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Editorial: Six things we liked this week, two we didn’t

We liked this week 

We admire all who ran for local office, whether they won or lost. It isn’t easy to put your name on the ballot before the entire town. It takes courage, conviction and perseverance. The highlight locally was the victory of Republican Vinny Cervoni, Wallingford’s new mayor. Let’s hope he can quickly emerge from the long shadow of William W. Dickinson Jr. In Meriden, the Democratic majority on the City Council shrunk to 7-5, thanks to newcomer Republican Michael Zakrzewski. And during a contentious election in Southington, the GOP’s  hold on power continued, taking six of the nine Town Council seats and keeping majorities on other boards and commissions.      

Meriden’s Linear Trail is certainly one of the city’s crown jewels. On Monday, city officials cut the ribbon on Phase III of the Harbor Brook Trail, which extends the paved path from Coe to Columbus avenues. The city’s completed linear trail system now runs from Cheshire to Red Bridge in South Meriden, to Oregon Road near Hanover Pond behind two city schools, and onto Coe Avenue. Just as importantly, the city plans to extend the trail even farther!

Who says malls are dead? Of course online shopping has become ubiquitous. In response, mall owners and local governments have tried to view opportunities, not obstacles. Meriden officials plan to discuss approving pickleball courts in the Meriden Mall. The mall is also hosting a popup slingshot range and a card gaming site. This is not your mother and father’s mall, but it sounds like fun.     

A new Wallingford restaurant promises American cuisine with a creative West Coast Flair. The owners of Six One Nine Supper Club (a reference to the area code for San Diego) had a booth sampling food during Celebrate Wallingford a month ago and is expected to open in late November. The storefront is located in a downtown plaza that briefly occupied Natalie’s Pizza but is best known as the longtime home of Stella Pizza.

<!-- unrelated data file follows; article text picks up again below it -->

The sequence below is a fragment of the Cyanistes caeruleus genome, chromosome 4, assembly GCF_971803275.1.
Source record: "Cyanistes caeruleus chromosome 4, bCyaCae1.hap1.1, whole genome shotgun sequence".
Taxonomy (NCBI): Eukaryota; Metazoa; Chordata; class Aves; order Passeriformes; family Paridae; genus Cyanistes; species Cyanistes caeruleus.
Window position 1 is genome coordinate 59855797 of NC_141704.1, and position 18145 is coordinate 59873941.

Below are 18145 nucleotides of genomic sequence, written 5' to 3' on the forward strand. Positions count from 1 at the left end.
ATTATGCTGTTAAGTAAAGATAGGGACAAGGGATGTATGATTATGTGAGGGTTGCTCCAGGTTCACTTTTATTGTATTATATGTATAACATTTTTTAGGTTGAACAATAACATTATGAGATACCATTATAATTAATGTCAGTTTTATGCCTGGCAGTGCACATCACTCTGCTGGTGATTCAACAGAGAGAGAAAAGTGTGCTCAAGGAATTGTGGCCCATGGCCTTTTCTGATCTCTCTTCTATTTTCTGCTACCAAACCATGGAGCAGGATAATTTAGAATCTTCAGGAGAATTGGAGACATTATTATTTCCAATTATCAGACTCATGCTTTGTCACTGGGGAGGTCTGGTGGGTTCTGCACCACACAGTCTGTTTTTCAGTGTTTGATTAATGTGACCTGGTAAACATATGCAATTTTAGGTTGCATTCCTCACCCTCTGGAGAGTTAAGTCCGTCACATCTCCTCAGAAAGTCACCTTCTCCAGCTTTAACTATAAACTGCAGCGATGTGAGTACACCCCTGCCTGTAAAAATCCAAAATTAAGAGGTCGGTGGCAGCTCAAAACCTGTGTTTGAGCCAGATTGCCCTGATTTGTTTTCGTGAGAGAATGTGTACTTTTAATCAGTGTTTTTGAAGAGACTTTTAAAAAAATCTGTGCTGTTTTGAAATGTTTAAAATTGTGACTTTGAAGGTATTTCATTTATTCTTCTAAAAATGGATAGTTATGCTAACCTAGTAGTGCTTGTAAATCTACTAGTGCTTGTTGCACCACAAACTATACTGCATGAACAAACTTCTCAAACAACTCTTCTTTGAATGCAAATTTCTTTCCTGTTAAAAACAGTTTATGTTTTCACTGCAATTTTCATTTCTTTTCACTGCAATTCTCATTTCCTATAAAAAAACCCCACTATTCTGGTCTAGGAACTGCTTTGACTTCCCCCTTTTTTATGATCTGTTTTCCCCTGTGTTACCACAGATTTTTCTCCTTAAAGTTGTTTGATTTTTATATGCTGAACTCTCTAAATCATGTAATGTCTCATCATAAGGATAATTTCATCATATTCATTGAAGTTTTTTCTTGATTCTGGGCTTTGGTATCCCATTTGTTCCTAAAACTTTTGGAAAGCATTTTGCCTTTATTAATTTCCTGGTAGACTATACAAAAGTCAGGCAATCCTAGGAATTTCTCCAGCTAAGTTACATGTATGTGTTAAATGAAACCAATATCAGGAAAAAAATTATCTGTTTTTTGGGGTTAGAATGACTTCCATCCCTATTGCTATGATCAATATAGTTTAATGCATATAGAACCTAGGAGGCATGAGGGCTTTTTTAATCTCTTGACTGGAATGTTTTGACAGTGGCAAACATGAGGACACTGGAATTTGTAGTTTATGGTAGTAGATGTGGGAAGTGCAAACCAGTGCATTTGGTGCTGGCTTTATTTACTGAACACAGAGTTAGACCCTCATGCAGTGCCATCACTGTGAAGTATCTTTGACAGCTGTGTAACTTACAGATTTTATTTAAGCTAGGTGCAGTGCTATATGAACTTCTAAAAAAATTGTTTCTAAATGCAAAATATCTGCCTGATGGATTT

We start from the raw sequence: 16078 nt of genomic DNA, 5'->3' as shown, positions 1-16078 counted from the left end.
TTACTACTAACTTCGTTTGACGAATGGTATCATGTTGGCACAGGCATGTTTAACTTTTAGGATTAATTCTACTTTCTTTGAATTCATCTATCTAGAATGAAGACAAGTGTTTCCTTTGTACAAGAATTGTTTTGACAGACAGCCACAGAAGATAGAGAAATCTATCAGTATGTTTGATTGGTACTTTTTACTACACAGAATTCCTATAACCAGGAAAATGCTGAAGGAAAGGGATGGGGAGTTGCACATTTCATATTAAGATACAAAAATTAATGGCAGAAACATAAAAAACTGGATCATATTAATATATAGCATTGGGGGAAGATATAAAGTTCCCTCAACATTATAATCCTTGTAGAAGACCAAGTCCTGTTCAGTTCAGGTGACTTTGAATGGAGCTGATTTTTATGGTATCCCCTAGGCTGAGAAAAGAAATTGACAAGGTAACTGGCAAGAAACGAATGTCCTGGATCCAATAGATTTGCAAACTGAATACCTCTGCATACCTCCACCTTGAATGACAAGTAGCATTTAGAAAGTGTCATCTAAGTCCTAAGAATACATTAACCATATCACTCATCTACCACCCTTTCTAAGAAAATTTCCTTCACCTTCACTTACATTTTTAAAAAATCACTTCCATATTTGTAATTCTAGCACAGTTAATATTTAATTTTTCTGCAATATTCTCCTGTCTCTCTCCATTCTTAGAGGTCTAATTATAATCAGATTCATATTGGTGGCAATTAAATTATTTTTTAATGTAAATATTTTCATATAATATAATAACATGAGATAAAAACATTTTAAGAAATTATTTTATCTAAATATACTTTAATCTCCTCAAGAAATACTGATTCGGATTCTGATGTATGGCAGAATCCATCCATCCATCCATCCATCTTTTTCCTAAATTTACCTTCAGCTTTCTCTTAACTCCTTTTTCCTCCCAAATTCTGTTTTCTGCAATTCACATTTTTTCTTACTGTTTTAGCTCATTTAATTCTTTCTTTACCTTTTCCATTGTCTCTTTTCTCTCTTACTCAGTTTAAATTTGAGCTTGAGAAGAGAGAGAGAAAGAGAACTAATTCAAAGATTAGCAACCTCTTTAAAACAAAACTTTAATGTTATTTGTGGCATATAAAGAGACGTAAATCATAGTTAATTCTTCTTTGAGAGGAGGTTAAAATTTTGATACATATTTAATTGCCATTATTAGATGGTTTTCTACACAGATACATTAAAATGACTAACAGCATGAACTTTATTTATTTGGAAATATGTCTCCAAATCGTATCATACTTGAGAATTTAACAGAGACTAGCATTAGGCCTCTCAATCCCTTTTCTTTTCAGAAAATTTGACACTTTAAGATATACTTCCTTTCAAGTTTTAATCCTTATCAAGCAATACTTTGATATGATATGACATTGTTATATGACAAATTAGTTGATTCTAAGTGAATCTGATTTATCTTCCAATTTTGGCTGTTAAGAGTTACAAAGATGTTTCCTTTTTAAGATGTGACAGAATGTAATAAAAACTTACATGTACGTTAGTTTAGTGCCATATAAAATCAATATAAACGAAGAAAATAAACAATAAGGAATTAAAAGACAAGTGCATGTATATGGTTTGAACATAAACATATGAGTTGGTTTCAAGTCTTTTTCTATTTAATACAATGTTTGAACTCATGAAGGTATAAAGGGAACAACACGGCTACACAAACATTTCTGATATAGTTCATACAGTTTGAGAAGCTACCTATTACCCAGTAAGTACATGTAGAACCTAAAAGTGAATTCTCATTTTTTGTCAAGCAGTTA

The Cuno Foundation awarded $100,000 to the Meriden YMCA for the renovation of the pavilion space at the Mountain Mist Day Camp that will convert it into space for multi-season activity. The grant will allow the Y to install rolldown glass doors and a heater, which will allow children to make use of it for most of the year.  

It’s time for some residents to explore their health insurance coverage. The open enrollment started Nov. 1 and ends Jan. 15, with coverage starting on Feb. 1. This allows residents to compare options. “Without health insurance, at the hospital, they will treat you, they will send you a bill and … it could really do lasting damage to your financial stability,” said James Michel, CEO of Access Health CT.   

We didn’t like this week 

The resignation of Meriden City Manager Tim Coon ends a sad chapter. The only potential silver lining is that the City Council acted quickly in calling a special meeting after a police incident in which Coon was found asleep outside his Pleasant Street apartment after a call for a welfare check at 1:42 a.m. on Nov. 1. The council’s decision to continue Coon’s employment after an April DUI arrest and wrong-way crash had been criticized by some residents.

Lawyers for a Southington sign company succeeded in adding the town manager and Town Council chairwoman to a federal lawsuit. Sign Pro, owned by Pete Rappoccio, alleges the town has been enforcing zoning rules against his company but not competitors. Thomas Gerarde, who represents the town, responded:  “... the only comment I will make at this time is that neither Mr. Sciota nor Ms. Triano has acted improperly in any way towards Sign Pro, and we will proceed in court accordingly.”  


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